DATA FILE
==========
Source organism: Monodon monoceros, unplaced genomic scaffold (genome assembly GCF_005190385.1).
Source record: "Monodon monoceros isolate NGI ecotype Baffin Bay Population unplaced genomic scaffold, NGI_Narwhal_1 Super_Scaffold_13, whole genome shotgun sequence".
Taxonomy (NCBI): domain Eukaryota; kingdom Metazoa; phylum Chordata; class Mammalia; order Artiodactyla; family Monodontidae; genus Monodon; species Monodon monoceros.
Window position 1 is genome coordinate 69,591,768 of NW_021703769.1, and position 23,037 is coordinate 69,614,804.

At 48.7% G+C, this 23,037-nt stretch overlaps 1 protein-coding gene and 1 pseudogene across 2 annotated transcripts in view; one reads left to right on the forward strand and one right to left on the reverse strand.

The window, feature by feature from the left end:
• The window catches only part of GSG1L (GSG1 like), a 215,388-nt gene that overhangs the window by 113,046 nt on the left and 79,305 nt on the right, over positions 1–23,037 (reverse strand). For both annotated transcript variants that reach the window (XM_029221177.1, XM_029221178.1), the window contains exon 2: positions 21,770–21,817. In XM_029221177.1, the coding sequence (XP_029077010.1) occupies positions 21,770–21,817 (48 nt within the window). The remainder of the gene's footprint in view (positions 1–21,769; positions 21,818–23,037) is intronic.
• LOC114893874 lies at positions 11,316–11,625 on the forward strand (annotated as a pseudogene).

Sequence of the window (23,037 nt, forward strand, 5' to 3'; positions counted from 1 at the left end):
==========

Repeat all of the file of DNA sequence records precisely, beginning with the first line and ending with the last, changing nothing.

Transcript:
Source organism: Monodon monoceros, unplaced genomic scaffold (genome assembly GCF_005190385.1).
Source record: "Monodon monoceros isolate NGI ecotype Baffin Bay Population unplaced genomic scaffold, NGI_Narwhal_1 Super_Scaffold_13, whole genome shotgun sequence".
Taxonomy (NCBI): domain Eukaryota; kingdom Metazoa; phylum Chordata; class Mammalia; order Artiodactyla; family Monodontidae; genus Monodon; species Monodon monoceros.
Window position 1 is genome coordinate 69,591,768 of NW_021703769.1, and position 23,037 is coordinate 69,614,804.

At 48.7% G+C, this 23,037-nt stretch overlaps 1 protein-coding gene and 1 pseudogene across 2 annotated transcripts in view; one reads left to right on the forward strand and one right to left on the reverse strand.

The window, feature by feature from the left end:
• The window catches only part of GSG1L (GSG1 like), a 215,388-nt gene that overhangs the window by 113,046 nt on the left and 79,305 nt on the right, over positions 1–23,037 (reverse strand). For both annotated transcript variants that reach the window (XM_029221177.1, XM_029221178.1), the window contains exon 2: positions 21,770–21,817. In XM_029221177.1, the coding sequence (XP_029077010.1) occupies positions 21,770–21,817 (48 nt within the window). The remainder of the gene's footprint in view (positions 1–21,769; positions 21,818–23,037) is intronic.
• LOC114893874 lies at positions 11,316–11,625 on the forward strand (annotated as a pseudogene).

Sequence of the window (23,037 nt, forward strand, 5' to 3'; positions counted from 1 at the left end):